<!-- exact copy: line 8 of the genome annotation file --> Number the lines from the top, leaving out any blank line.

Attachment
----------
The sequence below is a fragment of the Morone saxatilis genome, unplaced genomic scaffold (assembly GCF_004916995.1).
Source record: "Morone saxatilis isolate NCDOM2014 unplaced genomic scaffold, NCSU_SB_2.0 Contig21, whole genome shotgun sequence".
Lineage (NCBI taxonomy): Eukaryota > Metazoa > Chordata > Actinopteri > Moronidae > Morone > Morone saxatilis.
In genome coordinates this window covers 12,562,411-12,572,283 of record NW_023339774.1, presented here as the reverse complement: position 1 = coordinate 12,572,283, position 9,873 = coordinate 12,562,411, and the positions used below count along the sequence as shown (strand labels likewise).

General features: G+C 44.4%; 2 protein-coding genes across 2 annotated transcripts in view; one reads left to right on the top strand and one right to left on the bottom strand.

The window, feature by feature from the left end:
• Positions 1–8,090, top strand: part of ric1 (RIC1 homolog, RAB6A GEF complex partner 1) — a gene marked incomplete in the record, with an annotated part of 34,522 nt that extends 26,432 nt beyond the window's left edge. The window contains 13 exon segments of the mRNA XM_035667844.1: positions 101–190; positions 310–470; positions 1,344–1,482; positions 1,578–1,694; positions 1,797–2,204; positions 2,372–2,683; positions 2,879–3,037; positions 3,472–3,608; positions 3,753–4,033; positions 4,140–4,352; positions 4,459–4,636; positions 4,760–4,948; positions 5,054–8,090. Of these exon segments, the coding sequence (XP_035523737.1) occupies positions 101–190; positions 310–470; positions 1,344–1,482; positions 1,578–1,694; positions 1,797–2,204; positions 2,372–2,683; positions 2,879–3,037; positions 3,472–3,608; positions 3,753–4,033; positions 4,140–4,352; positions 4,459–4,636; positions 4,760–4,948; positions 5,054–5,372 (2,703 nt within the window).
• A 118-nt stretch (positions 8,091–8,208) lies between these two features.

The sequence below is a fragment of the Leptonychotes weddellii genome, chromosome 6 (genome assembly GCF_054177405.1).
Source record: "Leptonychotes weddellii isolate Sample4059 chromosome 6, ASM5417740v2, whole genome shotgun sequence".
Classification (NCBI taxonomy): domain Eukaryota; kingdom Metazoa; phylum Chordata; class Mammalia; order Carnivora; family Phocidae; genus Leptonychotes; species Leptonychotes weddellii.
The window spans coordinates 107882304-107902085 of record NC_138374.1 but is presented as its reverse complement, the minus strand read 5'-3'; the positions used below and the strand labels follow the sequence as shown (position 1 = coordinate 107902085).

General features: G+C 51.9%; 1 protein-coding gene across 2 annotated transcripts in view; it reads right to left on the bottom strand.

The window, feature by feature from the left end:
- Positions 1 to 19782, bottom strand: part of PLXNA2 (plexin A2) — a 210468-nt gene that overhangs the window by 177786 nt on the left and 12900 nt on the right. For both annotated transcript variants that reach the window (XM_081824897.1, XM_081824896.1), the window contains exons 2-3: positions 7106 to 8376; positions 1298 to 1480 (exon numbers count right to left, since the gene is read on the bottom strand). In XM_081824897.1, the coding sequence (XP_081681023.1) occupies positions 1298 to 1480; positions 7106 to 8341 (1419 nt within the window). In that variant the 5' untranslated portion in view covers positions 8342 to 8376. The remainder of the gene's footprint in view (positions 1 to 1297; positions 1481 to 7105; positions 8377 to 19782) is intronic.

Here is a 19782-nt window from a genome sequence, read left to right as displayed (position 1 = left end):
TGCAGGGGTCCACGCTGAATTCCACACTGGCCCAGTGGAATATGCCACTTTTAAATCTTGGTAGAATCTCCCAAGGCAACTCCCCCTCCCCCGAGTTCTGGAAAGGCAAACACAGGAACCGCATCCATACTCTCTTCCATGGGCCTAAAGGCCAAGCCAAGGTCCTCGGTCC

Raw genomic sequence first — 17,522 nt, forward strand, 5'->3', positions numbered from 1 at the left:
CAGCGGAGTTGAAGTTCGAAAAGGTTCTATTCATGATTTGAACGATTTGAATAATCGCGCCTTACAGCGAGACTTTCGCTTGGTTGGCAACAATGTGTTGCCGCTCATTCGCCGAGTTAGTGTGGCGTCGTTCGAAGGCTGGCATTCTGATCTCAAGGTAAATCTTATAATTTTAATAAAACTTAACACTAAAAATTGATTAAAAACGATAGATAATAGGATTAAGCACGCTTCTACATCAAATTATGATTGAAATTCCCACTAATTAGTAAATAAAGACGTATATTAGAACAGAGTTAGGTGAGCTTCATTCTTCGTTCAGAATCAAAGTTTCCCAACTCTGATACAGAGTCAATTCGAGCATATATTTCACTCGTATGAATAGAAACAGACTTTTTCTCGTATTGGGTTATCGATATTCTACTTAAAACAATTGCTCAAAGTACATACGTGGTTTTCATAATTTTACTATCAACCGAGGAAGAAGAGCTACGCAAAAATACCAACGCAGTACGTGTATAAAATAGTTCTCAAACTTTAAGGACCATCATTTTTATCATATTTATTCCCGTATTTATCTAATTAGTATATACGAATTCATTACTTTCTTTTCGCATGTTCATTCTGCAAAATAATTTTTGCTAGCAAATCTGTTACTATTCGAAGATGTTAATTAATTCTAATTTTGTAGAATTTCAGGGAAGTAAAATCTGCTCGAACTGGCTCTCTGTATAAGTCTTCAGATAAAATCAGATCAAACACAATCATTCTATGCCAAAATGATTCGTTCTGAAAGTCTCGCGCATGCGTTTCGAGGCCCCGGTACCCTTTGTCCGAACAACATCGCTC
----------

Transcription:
• A 118-nt stretch (positions 8,091–8,208) lies between these two features.